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Turkey’s National Intelligence Organization (MİT), the main clandestine tool the government of President Recep Tayyip Erdoğan is using to transform Turkey into an Islamist and neo-nationalist dictatorship, received a whopping 248 percent boost in its active assets in 2017, a government audit report from September 2018 revealed.
This is a huge figure that can only be explained by the fact that the funding of some covert operations was buried in a new budgetary line item and described as investment for the agency in properties and other schemes. It was nothing but window dressing to avoid accountability and transparency. Nevertheless, the Court of Accounts still made the point in its report that shortcomings in the classification of expenditures by MİT persist and asked the agency to bring forward more reliable accounting to adequately explain the use of taxpayer funds in line with laws and regulations.
Some of MİT’s clandestine operations are funded by a slush or discretionary fund, called “Örtülü Ödenek” in Turkish, which is used by President Erdoğan as he wishes. Except for the figures reported for expenditures, no explanation has been provided to the public to justify spending on this budget item. Three people appointed by Erdoğan simply whitewashed the spending, decided it was used for stated purposes and then destroyed the paper trail for these expenditures. In the first eight months of 2018, the spending of slush funds was posted as TL 1.3 billion. Another secret fund that was provided under the line item of capital expenses in the budget has also reached TL 2.7 billion.
In addition to tapping the slush fund, MİT received TL 2 billion from the central budget in fiscal year 2017, which amounts to 0.3 percent of all government expenditures. This figure was a generous increase of 22 percent compared to the 2016 budget. The data show the agency spent TL 827 million in payroll for intelligence agents in 2017 and TL 453 million for intelligence operations.
What is more, MİT took TL 623 million in a three-year period between 2015 and 2017 from the multibillion-dollar Turkish Defense Industry Support Fund (SSDF), an extra-budgetary resource for defense that is managed by the Undersecretariat for the Defense Industry (SSM). In a surprise move in 2014, the Erdoğan government granted the agency access to this fund, which was intended for the procurement of defense and military materiel for the Turkish Armed Forces (TSK). The Turkish military resisted MİT’s access to this fund in its initial years but was forced to give in after Erdoğan and MİT orchestrated a false flag coup bid in July 2016 that enabled the Islamist rulers to purge hundreds of senior generals and officers from the ranks on fabricated charges.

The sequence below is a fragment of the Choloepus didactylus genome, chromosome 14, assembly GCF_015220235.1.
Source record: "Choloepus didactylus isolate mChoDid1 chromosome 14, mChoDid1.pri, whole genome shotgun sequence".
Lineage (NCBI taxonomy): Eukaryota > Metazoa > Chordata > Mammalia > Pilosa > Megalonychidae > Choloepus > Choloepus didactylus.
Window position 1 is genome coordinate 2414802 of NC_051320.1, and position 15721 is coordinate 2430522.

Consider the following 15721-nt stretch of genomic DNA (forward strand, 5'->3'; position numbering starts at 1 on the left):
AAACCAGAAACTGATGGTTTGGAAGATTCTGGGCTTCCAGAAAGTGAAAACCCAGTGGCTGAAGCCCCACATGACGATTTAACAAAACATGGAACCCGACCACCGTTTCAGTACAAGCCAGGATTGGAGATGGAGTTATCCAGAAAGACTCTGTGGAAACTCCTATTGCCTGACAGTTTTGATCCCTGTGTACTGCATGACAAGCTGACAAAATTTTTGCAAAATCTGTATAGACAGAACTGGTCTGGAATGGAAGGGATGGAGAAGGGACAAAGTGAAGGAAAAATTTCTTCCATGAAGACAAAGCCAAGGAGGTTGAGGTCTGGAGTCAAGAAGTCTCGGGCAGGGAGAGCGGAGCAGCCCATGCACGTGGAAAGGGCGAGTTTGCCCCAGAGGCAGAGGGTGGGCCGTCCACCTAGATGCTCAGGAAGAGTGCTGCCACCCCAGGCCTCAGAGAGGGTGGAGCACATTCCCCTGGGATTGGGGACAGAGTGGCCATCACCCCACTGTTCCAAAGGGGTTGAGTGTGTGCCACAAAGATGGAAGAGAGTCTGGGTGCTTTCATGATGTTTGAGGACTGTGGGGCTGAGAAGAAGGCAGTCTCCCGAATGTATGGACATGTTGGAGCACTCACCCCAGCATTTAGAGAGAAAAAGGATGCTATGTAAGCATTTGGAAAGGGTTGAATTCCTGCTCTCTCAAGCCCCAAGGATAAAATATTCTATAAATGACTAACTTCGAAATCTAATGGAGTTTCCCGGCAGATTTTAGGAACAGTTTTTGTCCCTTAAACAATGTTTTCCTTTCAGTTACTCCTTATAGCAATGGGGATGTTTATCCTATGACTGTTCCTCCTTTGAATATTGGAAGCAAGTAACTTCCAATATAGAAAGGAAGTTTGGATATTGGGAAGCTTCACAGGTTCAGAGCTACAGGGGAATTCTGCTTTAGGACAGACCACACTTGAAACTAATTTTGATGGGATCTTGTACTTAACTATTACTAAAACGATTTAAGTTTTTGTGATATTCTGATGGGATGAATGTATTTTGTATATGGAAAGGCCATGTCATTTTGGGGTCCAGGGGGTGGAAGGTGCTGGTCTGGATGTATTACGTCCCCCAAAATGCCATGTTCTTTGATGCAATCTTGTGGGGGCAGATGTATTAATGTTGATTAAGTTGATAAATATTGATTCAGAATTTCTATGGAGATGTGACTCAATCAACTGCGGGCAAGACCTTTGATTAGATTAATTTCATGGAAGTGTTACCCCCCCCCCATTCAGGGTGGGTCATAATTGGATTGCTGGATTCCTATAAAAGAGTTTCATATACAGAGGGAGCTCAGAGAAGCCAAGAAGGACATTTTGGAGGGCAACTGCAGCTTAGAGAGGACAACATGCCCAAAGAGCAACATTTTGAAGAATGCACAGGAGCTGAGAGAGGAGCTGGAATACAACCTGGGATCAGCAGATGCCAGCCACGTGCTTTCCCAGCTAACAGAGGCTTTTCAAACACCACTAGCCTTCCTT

Although the funds that were coming out of taxpayers’ money for the intelligence agency can be identified in rough numbers without details, there is no way of making an estimate as to how much money the notorious MİT controls in illicit funds such as commissions that were taken from trans-border criminal syndicates like drug and arms traffickers. Some of the business activity run by al-Qaeda and affiliated groups in the border areas with Syria and Iraq was deliberately allowed by the Turkish government in exchange for MİT being able to tap some of the funds generated from such business schemes. Some off-the-book operations were funded by these activities so that they cannot be traced back to the Erdoğan government.
Since 2016, the agency has also been involved in a new profiteering scheme from unlawful seizures of companies by the government in a blatant abuse of the criminal justice system. The profiling of firms operated by critics of Erdoğan was done by MİT, albeit illegally, and later referred to prosecutors’ offices and courts for seizure warrants. The Erdoğan regime has seized over 1,000 companies valued at some $11 billion in the last three years. In some cases, MİT operatives threaten and blackmail businesspeople with the seizure of their assets unless they agree to engage in espionage on behalf of the Erdoğan government in foreign countries.
Unfortunately, there is no way of holding the intelligence agency to account in Turkey, which is tightly controlled by a dictator – Erdoğan — who destroyed legislative and judicial oversight mechanisms, wiped out the independent and critical media and killed NGOs that work on the transparency of the security branches of government. MİT under the leadership of pro-Iranian lackey Hakan Fidan is nothing but a posse that hunts down legitimate critics, opponents and dissidents. For the hunting parties, Erdoğan has granted the agency more money than MIT probably ever dreamed of getting in the first place.